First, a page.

Conceived to respect the contextual challenge posed by the building’s heritage listing and close proximity to Chinatown, the 103–105 Lonsdale Street facade uses vibrant colour and dramatic shape to shroud two additional storeys in a facade representative of a Chinese lantern. The lantern hovers ethereally above the existing heritage building, its cable-supported, woven aluminium panels folded in chiselled lines around horizontal cables to create a unique architectural icon in the area. For the lantern illusion to succeed the facade element needed to appear as light as possible. Cables pre-tensioned between cranked beams replaced heavy horizontal steel members and provided the essential structure onto which mesh panels were clamped. More efficient, lighter, horizontal cable members facilitated a substantial reduction in the number of vertical cranked steel beams, minimizing structural bulk and opening the aspect from within for occupants, a strong feature of the design brief. The result is a facade of unique “lightness” and transparency. The woven mesh filter cleverly hides the regular form of the building, which is wrapped in a second skin to provide protection and uniquely identify with the surrounding area.
Shelter and filtering
Aside from our skin’s ability to convey identity, to promote interaction and provide the body with sensation, as a membrane it also provides basic shelter, controls incoming and outgoing substances and regulates the body’s temperature. These skin functions rely on a membrane’s ability to be selectively permeable. Today’s building facades are the same. They filter elements selectively, allowing some elements through the membrane while blocking others in accordance with ESD principles – if sustainable design is at all a factor. Facades must protect against wind and rain while filtering sun, which at times is welcomed, providing essential warming. At other times sun needs to be controlled to regulate temperature.
Traditional curtain wall solutions have struggled in this area. They provide effective shelter, but isolate the occupant from the outside environment at the same time, forcing an over-reliance on artificial environments or airconditioning. Tensile facades, with their minimized structure, provide effective shelter more efficiently, and can increase an occupant’s opportunity for interaction with the surrounding environs through the provision of structural support with less disruptive visual bulk and mass. Above all, the introduction of tensile elements strikes a better balance between amenity and the provision of shelter, temperature regulation and the ever increasing demand for more sustainable design. Prestressed cables or rods and geometric form can facilitate the use of meshes, plants, battens and timber or metal louvres with minimal disturbance to the building behind.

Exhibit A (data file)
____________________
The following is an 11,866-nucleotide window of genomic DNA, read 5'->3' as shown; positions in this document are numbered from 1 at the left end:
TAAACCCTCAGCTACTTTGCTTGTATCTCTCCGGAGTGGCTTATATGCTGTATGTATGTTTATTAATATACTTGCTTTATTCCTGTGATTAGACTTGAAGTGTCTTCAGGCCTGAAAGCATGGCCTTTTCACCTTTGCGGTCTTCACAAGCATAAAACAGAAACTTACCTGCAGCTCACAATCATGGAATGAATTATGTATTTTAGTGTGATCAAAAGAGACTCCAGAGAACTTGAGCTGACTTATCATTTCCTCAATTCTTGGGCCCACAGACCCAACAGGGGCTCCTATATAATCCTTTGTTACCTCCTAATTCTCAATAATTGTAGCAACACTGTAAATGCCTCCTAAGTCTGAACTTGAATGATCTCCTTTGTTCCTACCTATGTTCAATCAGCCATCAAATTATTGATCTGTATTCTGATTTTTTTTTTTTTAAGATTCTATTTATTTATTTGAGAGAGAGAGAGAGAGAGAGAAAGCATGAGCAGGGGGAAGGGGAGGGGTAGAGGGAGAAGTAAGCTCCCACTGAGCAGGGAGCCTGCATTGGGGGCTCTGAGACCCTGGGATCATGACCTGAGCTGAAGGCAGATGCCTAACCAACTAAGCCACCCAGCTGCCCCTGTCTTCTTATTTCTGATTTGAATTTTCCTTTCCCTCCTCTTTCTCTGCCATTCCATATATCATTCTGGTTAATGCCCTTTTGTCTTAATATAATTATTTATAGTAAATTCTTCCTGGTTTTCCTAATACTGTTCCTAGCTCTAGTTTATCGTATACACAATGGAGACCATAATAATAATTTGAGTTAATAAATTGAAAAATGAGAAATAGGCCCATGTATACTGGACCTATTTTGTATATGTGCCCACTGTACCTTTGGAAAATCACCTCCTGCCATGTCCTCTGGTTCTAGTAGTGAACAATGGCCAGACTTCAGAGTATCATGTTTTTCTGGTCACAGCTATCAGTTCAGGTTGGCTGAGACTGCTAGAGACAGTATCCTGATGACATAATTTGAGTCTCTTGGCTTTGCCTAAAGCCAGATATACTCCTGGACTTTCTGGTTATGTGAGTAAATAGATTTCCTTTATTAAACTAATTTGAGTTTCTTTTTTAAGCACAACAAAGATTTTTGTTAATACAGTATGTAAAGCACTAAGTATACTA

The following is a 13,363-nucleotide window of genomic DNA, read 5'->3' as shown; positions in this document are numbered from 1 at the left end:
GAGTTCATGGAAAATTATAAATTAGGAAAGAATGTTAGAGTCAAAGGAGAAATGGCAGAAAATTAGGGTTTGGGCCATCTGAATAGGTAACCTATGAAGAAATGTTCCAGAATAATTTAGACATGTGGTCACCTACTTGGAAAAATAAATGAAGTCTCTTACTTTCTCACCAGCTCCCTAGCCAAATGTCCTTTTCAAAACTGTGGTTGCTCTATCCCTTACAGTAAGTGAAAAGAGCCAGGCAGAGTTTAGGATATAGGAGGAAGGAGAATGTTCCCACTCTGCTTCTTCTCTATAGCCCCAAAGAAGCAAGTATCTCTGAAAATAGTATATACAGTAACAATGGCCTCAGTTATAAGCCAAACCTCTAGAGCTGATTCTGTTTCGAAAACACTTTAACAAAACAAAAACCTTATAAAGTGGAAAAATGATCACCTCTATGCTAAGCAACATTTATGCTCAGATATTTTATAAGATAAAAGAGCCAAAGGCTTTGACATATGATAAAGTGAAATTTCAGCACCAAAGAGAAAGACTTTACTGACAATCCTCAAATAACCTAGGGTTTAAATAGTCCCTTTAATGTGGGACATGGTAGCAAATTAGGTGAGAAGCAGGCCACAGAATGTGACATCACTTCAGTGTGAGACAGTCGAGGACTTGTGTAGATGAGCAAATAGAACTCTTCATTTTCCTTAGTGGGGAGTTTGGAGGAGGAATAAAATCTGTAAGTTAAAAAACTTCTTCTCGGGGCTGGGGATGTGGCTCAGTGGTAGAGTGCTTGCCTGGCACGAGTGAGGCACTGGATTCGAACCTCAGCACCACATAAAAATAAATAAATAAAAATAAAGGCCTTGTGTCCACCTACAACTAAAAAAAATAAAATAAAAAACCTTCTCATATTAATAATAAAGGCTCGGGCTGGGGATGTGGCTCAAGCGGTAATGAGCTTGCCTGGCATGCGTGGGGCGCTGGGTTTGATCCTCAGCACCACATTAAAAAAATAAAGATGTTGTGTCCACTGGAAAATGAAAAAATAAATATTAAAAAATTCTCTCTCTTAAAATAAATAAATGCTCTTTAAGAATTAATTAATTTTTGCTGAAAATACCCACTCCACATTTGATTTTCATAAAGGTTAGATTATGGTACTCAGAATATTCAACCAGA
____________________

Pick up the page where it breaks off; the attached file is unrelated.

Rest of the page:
Melbourne’s CH2 Building illustrates this perfectly, successfully addressing the challenges of shelter and filtering without a detrimental effect on amenity. The green facades of CH2’s northern terraces span nine floors of the building, bringing lush flora to the north-facing balconies. These “living screens”, as they are sometimes called, not only provide shelter from the low-angled morning and afternoon sun, aiding thermal control and limiting heat gain, but also help restore ecological balance and greatly add to the amenity for building occupants, with improved natural light and ventilation. Like so many tensile structures before them, the simple form of the northern terrace screens harbours a hidden complexity, which in this case plays an integral role in the realization of CH2’s ESD philosophies.
The green facades were first modelled and analysed for minimization of the structural elements, before the plant’s requirements for support were overlaid. These have a significant bearing on the density of foliage achievable and therefore the plant’s ability to shade. The process resulted in a tensile cable net comprised of 1.5-millimetre-diameter stainless steel cable mesh, which was bordered by larger cables to facilitate the transfer of wind, plant and other loads back to the main building structure. With planter boxes at each level, these tensile green facade structures provide plants with an optimal and secure growing environment. Like human skin they shelter and filter effectively and allow the passage of elements in both directions. On the northern terraces this means providing occupants with the opportunity to experience the surrounding environment as well.
Protection and strength